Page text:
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Construction Career Pathways: “Looking for the road to success? Build it yourself.”

Thanks to Construction Career Pathways (CCP) and its partnering programs, Minnesota’s youth can begin exploring successful career opportunities in construction as early as middle school, develop skills through a registered apprenticeship program in high school, and conclude with a rock-solid career in the building trades. [Photo Source: CCP]...

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TwinWest Chamber of Commerce event connects leaders on talent & workforce issues

Minnesota’s workforce reality requires increased talent recruitment and retention to tackle a worker shortage expected to explode the number of unfilled technical positions from the current 60,000 to 239,000 by the end of 2022. Nearly 300 business leaders, educators, and community members gathered to share strategies and initiatives to meet the state’s short and long-term talent needs at the TwinWest Chamber of Commerce’s Talent Symposium on September 19....

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Jeff Johnson and Tim Walz Share Very Similar Pages Regarding “Great Jobs Without a Four-Year Degree”

One of the more important, if obvious ideas Katherine Kersten, Catrin Thorman, and I have had reinforced in working on “Great Jobs Without a Four-Year Degree” is that if a state is going to make innovative progress in generating the kinds of training opportunities and jobs that enable individuals and businesses to overcome skills gaps and prosper, a governor’s high-profile and enthusiastic support is not just a good idea, it’s essential. ...

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Big Lake Students Explore Apprenticeships During Career Fair

Students at Big Lake Schools were introduced to apprenticeships and other career-focused opportunities through the high school’s annual Youth Apprenticeship Career Fair on September 20. Twenty-nine local businesses, companies and institutions set up booths with materials and hands-on stations to help students explore career possibilities that do not require a traditional four-year degree....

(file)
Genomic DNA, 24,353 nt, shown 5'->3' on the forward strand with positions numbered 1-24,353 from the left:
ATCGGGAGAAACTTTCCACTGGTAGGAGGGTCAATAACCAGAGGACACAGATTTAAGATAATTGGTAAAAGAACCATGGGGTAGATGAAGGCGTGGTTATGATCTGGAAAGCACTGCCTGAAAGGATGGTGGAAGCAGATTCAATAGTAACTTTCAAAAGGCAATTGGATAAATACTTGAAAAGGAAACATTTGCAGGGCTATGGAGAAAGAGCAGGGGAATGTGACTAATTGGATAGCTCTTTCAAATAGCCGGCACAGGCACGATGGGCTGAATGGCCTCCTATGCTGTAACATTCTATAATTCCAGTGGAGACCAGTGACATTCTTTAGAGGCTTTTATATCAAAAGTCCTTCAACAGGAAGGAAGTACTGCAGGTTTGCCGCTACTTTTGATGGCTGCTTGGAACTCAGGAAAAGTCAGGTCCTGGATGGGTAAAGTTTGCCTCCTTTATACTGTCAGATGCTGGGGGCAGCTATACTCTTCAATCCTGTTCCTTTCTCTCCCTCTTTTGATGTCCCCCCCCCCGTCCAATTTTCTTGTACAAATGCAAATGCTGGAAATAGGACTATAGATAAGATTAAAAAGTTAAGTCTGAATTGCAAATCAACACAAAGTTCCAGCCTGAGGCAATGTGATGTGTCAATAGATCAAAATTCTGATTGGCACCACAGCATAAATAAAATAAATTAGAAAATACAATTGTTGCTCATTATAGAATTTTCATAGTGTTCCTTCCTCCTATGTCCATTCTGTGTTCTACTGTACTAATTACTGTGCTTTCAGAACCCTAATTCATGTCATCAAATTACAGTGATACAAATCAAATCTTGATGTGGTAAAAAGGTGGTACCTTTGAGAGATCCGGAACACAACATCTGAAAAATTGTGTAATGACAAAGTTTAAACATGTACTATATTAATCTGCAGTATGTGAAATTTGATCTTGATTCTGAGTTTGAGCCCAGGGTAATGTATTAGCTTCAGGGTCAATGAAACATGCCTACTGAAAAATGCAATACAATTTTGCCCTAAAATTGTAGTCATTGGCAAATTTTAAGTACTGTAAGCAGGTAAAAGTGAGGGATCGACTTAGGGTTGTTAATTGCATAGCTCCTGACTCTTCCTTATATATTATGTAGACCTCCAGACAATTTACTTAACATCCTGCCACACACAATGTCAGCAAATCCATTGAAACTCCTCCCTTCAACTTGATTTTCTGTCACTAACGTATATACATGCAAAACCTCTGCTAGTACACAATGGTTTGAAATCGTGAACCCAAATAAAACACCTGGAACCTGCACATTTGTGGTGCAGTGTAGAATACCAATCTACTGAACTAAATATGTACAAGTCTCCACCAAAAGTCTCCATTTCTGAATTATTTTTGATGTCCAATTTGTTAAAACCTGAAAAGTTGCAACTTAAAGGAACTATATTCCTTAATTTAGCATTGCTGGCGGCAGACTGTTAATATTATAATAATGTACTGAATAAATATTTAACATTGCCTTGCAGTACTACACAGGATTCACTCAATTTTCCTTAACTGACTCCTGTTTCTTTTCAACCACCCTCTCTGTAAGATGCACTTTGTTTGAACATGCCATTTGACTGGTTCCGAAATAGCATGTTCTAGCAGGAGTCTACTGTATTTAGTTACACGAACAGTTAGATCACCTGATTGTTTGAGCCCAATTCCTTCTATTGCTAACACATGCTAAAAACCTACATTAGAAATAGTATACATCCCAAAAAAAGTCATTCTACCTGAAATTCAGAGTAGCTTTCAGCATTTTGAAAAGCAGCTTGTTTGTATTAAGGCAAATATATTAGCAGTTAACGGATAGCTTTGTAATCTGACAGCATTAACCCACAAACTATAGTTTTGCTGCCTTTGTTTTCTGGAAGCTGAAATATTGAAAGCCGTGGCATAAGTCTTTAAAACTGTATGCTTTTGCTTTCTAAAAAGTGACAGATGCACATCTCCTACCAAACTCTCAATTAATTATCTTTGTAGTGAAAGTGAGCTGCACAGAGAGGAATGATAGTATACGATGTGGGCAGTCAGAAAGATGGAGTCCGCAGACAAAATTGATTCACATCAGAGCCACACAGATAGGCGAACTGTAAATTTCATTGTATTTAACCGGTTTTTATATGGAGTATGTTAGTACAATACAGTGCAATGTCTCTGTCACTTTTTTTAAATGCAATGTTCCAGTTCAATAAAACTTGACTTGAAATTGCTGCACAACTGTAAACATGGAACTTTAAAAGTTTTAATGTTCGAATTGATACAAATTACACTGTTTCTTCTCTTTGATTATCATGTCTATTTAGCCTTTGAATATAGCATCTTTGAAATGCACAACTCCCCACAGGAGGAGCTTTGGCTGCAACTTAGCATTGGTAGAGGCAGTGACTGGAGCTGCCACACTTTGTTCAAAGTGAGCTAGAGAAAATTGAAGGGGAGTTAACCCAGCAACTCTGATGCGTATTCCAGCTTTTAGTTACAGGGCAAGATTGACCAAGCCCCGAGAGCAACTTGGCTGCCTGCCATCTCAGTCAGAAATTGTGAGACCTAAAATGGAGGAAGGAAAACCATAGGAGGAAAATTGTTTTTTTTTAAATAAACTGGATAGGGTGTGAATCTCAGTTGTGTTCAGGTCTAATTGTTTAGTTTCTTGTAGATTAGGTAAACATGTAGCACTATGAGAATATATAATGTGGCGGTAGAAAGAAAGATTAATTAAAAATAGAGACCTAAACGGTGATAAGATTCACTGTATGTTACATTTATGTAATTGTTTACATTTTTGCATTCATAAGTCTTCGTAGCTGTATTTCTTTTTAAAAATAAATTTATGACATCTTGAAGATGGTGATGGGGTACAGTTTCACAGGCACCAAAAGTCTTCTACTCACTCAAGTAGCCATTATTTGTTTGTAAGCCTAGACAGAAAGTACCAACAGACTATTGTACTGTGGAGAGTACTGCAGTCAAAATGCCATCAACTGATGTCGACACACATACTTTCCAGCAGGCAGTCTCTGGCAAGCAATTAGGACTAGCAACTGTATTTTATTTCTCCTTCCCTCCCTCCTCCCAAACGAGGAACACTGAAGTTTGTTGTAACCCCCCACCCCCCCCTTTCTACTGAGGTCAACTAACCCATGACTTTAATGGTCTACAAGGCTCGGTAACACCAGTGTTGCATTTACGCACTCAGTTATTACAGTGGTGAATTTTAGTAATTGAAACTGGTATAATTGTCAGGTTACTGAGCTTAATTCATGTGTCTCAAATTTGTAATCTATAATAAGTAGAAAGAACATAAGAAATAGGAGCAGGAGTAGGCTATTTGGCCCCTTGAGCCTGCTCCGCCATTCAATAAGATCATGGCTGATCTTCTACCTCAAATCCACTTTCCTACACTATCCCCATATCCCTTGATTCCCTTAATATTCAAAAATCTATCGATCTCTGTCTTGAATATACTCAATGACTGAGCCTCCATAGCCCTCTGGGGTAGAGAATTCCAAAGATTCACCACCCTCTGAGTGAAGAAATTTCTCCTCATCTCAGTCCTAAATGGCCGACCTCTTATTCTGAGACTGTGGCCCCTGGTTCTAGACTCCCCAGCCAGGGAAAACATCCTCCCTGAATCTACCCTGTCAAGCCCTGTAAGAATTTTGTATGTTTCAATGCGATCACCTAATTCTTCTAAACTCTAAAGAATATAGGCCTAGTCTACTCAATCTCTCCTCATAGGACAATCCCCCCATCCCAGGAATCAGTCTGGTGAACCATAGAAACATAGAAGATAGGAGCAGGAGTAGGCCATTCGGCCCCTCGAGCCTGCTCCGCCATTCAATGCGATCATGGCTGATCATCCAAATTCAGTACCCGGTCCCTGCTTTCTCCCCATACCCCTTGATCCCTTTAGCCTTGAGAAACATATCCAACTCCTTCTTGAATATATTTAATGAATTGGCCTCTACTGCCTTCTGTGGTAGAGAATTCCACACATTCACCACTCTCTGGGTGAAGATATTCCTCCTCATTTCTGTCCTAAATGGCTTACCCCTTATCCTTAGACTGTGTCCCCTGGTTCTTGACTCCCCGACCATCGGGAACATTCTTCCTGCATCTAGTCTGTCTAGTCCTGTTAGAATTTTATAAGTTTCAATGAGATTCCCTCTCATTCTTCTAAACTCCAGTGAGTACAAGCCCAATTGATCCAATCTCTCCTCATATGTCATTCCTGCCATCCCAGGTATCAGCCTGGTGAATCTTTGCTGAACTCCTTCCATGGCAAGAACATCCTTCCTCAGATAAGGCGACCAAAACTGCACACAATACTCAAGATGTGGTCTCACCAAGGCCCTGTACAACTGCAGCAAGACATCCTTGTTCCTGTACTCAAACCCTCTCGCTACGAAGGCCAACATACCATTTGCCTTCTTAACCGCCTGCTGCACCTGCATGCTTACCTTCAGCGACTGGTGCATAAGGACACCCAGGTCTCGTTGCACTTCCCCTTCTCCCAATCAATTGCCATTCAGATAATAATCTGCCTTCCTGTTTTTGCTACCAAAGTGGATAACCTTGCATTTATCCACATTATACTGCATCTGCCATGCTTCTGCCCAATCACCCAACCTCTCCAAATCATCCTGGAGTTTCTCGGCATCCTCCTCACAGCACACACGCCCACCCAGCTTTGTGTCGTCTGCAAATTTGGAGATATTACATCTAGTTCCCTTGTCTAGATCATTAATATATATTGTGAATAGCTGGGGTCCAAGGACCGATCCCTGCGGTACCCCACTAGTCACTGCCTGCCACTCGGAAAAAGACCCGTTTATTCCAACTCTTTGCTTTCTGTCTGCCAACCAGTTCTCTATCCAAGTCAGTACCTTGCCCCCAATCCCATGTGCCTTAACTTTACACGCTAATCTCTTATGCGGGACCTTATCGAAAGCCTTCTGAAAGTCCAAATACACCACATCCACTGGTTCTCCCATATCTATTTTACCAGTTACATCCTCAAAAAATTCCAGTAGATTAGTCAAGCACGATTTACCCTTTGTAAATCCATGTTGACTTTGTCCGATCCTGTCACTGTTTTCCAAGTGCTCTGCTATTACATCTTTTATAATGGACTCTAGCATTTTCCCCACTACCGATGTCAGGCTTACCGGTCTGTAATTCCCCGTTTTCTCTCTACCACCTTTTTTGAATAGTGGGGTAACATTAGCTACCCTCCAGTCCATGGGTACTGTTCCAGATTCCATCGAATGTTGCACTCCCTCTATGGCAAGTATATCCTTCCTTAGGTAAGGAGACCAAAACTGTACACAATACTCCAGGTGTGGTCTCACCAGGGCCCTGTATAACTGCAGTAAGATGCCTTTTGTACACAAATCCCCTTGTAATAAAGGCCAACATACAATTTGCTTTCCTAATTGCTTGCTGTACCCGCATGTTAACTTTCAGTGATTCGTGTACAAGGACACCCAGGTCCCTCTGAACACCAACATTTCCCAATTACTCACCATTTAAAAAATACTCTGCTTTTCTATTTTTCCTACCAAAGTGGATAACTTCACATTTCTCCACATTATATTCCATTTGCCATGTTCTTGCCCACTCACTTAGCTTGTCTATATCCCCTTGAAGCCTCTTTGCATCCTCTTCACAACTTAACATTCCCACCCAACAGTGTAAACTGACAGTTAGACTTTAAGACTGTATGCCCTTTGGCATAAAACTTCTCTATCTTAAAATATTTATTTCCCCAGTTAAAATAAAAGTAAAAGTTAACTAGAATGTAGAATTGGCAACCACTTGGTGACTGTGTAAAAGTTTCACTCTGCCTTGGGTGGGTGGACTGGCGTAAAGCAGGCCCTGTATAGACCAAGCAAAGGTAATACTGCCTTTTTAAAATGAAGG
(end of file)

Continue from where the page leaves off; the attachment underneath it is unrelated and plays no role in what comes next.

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Nuances of College Debt

As an integral part of American Experiment’s multi-year project, “Great Jobs Without a Four-Year Degree,” my colleagues Katherine Kersten, Catrin Thorman, and I have written a lot about how college debt poses major problems for many young, and not-so-young men and women—and quite often for their parents. What we’ve reported is quite true, though not necessarily as detailed or nuanced as fuller treatments would allow. Let me catch up and add some detail and nuance to the issue by drawing from a book of mine to be published in early 2019, Education Roads Less Traveled: Solving America’s Fixation on Four-Year Degrees,...

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Employers reach out to people with disabilities

Minnesota’s workforce shortages are encouraging employers to reach out to a previously often-overlooked group—people with disabilities. A recent MinnPost article highlights the success of Minnesota Diversified Industries (MDI), a nonprofit that, for more than 50 years, has helped people with physical, mental or emotional disabilities find opportunities to participate in the labor market....

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Learning from 26 Million Job Postings

Two members of the Harvard Business School faculty, Joseph B. Fuller and Manjari Raman, write about a four-year degree inflation problem in a 2017 report, "Dismissed by Degrees: How Degree Inflation is Undermining U.S. Competitiveness and Hurting America’s Middle Class." It challenges the idea that employers are as willing to hire men and women with credentials other than four-year degrees as my American Experiment colleagues and I contend they are. ...

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“Any Chance of Paying Off Your College Loans by Your Silver Anniversary?”

In doing research for a new book inspired by Great Jobs Without a Four-Year Degree, I recently conducted a roundtable with five young adults at which we talked about a variety of issues, including the potential toll of college debt.  Or, more precisely, we discussed how sizable college debt might affect whether people become romantically involved with one another and possibly marry.  The conversation at one point turned to dating services, which prompted a participant to propose a new online profile question: “How much college debt do you have?”...

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